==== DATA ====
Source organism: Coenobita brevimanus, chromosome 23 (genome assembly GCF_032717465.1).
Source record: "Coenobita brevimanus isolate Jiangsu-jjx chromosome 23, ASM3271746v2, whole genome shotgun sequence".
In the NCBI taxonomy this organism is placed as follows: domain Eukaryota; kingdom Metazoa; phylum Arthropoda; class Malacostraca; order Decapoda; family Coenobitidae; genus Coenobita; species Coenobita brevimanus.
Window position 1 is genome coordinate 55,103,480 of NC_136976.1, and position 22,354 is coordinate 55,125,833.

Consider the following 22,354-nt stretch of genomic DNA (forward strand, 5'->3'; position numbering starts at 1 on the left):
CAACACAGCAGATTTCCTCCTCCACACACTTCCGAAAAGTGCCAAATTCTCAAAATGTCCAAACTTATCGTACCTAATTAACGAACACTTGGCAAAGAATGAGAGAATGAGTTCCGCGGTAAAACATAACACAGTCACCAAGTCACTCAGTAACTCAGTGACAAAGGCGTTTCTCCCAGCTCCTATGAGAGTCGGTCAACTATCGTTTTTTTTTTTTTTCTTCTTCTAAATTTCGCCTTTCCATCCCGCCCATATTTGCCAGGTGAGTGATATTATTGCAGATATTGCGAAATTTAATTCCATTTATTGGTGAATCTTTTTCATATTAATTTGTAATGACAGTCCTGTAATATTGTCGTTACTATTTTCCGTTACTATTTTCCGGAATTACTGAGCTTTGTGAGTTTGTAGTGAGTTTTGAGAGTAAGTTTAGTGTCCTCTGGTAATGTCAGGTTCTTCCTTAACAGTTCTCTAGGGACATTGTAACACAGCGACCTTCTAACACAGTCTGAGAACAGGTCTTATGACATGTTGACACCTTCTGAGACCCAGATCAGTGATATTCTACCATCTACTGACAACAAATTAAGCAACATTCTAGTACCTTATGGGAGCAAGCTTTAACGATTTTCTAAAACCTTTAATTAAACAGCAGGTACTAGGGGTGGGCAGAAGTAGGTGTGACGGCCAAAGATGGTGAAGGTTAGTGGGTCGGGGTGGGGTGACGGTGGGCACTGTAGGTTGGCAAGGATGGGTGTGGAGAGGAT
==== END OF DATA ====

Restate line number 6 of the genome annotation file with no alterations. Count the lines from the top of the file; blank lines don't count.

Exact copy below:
CAACACAGCAGATTTCCTCCTCCACACACTTCCGAAAAGTGCCAAATTCTCAAAATGTCCAAACTTATCGTACCTAATTAACGAACACTTGGCAAAGAATGAGAGAATGAGTTCCGCGGTAAAACATAACACAGTCACCAAGTCACTCAGTAACTCAGTGACAAAGGCGTTTCTCCCAGCTCCTATGAGAGTCGGTCAACTATCGTTTTTTTTTTTTTTCTTCTTCTAAATTTCGCCTTTCCATCCCGCCCATATTTGCCAGGTGAGTGATATTATTGCAGATATTGCGAAATTTAATTCCATTTATTGGTGAATCTTTTTCATATTAATTTGTAATGACAGTCCTGTAATATTGTCGTTACTATTTTCCGTTACTATTTTCCGGAATTACTGAGCTTTGTGAGTTTGTAGTGAGTTTTGAGAGTAAGTTTAGTGTCCTCTGGTAATGTCAGGTTCTTCCTTAACAGTTCTCTAGGGACATTGTAACACAGCGACCTTCTAACACAGTCTGAGAACAGGTCTTATGACATGTTGACACCTTCTGAGACCCAGATCAGTGATATTCTACCATCTACTGACAACAAATTAAGCAACATTCTAGTACCTTATGGGAGCAAGCTTTAACGATTTTCTAAAACCTTTAATTAAACAGCAGGTACTAGGGGTGGGCAGAAGTAGGTGTGACGGCCAAAGATGGTGAAGGTTAGTGGGTCGGGGTGGGGTGACGGTGGGCACTGTAGGTTGGCAAGGATGGGTGTGGAGAGGAT